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As a new strain of coronavirus (COVID-19) swept through the world in 2020, preparedness plans, masking policies and more public policy changed just as quickly. WVXU has covered the pandemic's impact on the Tri-State from the very beginning, when on March 3, 2020, Ohio Gov. Mike DeWine barred spectators from attending the Arnold Sports Festival in Columbus over concerns about the virus, even though Ohio had yet to confirm a single case of COVID-19.

How To Make Your Thoughts On Cincinnati's Budget Known During The Pandemic

Bill Rinehart
Instead of the usual City Hall, people who wish to testify about next year's budget can do so in person at the Duke Energy Convention Center or via a number of remote methods.

Cincinnati residents will have two chances next week to comment on the city manager's budget proposal for the new fiscal year starting July 1. 

Those sessions on June 16 and 18 will be held at the Duke Energy Convention Center starting at 6 p.m. They'll be held in a large meeting room so people can be socially distanced because of the COVID-19 pandemic.

People will be able to testify in person during the hearing. And Budget and Finance Committee Chairman David Mann said people can also participate remotely.

"They can call in and we can only hear their voice. If they want to be seen, they can do that via Zoom," Mann said. "Or they can email us or submit comments in writing and not do either one of those. But there's plenty of opportunity for people to have their say."

Officials are expecting lots of people to comment on the budget as the city looks for ways to close a $73 million deficit.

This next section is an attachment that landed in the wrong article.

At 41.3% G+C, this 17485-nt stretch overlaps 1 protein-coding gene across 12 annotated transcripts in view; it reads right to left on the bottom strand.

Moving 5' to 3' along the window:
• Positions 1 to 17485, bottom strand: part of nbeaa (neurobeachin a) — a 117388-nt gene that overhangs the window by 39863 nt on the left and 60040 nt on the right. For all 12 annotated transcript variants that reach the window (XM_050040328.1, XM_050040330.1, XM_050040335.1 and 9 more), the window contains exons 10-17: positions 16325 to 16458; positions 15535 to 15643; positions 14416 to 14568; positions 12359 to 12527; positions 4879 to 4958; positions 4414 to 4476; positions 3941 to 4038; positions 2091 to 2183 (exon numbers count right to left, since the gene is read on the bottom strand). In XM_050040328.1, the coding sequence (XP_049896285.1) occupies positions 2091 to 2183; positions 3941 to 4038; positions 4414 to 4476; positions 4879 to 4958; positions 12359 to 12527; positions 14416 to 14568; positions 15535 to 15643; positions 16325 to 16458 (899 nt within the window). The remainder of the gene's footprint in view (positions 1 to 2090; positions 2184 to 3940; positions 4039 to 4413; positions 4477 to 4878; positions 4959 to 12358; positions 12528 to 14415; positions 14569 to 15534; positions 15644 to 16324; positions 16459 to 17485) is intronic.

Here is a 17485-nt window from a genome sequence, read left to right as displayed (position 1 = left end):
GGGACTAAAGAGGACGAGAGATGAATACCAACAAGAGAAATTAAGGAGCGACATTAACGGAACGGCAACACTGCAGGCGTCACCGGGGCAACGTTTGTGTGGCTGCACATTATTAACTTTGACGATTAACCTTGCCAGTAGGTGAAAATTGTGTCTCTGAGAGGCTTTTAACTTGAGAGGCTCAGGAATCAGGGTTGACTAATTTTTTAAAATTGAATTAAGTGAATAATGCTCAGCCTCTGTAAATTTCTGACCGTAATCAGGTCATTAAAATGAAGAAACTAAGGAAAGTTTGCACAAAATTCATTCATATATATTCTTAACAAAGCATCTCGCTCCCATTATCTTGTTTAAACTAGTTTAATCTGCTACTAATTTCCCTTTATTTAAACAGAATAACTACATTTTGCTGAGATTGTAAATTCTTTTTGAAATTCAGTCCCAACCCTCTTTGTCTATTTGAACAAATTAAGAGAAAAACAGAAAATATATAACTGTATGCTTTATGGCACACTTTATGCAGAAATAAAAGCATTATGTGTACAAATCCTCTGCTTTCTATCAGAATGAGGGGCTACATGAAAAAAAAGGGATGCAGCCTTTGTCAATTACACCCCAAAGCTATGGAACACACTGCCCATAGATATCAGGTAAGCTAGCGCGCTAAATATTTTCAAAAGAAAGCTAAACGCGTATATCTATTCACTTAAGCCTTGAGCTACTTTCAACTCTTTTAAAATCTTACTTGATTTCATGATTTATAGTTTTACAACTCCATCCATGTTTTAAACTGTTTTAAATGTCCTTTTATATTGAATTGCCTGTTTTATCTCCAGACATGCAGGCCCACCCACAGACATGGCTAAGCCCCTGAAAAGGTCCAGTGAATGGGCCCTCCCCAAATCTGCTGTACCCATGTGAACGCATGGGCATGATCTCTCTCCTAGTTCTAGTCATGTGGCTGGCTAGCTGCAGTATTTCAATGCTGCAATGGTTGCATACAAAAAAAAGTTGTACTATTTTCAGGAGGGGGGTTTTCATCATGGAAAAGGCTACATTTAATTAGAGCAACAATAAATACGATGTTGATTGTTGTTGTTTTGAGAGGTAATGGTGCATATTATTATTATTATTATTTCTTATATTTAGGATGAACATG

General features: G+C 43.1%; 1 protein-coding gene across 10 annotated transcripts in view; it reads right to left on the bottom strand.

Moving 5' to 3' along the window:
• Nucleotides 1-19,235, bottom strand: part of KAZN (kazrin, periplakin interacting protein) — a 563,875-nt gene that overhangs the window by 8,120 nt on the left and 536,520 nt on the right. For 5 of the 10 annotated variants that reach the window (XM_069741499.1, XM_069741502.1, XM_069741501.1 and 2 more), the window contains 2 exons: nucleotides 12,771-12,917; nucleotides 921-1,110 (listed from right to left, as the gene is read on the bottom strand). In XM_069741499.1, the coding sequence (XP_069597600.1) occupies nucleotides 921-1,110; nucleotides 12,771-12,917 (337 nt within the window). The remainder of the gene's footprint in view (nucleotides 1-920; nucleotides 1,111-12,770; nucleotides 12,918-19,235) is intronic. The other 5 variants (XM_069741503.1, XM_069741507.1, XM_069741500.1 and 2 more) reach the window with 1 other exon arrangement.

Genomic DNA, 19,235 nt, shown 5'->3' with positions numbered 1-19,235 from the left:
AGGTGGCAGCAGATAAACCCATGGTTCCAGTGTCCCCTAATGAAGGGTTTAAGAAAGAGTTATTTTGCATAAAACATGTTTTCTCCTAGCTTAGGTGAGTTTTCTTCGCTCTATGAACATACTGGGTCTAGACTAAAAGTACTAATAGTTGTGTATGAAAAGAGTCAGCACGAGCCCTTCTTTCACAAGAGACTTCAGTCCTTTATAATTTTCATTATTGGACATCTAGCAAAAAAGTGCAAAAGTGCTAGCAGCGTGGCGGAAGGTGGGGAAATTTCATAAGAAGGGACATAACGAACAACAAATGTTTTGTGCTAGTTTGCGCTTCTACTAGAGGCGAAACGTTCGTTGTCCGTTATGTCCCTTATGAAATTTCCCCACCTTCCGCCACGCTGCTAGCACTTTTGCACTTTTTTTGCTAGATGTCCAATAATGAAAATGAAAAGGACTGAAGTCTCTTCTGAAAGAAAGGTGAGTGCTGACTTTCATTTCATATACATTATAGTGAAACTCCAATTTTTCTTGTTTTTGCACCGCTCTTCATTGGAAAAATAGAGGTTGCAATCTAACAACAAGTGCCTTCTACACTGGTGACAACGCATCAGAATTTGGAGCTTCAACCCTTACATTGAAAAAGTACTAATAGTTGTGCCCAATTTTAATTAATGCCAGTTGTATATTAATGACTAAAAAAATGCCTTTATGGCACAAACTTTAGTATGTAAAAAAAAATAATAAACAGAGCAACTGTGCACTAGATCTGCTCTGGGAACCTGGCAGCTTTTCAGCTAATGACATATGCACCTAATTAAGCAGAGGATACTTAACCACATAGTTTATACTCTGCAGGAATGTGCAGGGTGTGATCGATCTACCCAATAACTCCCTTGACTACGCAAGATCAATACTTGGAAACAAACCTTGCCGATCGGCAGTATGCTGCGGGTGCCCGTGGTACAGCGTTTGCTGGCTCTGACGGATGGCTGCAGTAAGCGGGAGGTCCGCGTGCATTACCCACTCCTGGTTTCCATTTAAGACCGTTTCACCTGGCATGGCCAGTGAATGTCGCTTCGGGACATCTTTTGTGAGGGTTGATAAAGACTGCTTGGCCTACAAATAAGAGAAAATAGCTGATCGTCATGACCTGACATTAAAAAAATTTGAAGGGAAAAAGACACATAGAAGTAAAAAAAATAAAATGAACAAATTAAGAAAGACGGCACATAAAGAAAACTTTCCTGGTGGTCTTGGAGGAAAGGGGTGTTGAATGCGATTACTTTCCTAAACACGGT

Council Member Jan-Michele Lemon Kearney had wanted the hearings held at City Hall instead of the convention center.

"I think we can space people out enough that we can do social distancing and still have people here (in City Hall)," Kearney said. "I think the public is ready to come back home; they want to be back in City Hall."

But she was out voted on the issue.

Cincinnati administrators are putting the finishing touches on the budget plan. City Manager Patrick Duhaney is scheduled to release it Thursday.

The UC Economics Center expects the city's income tax revenues to decline by 15% in the next budget. That means a $41.5 million less to pay for things in the city's general fund budget like police, fire and trash collection.

The Center's Christopher Nicak said the forecast comes with several caveats.

"We have not had a COVID-19 in the previous 20 years of the data that we are utilizing," Nicak said. "So, going into this, I just want to emphasize, there's a lot that the model can predict. However, a global pandemic is not something we've historically had to model."

Assistant City Manager and Budget Director Chris Bigham said it's been difficult putting the spending plan together.

"It's very difficult, there's a lot of unknowns, so we're doing our best to piece together a good budget for fiscal '21," Bigham said.

So far city officials have cut about $32 million from next year's budget.  

But that still leaves about a $41 million hole that will have to be filled with additional cuts or by identifying new revenues.

That new revenue could come from the federal and/or state government. The city could also borrow money to help balance the budget and use money in reserve funds to fill the gap.

Jay Hanselman brings more than 10 years experience as a news anchor and reporter to 91.7 WVXU. He came to WVXU from WNKU, where he hosted the local broadcast of All Things Considered. Hanselman has been recognized for his reporting by the Kentucky AP Broadcasters Association, the Ohio Society of Professional Journalists, and the Ohio AP Broadcasters.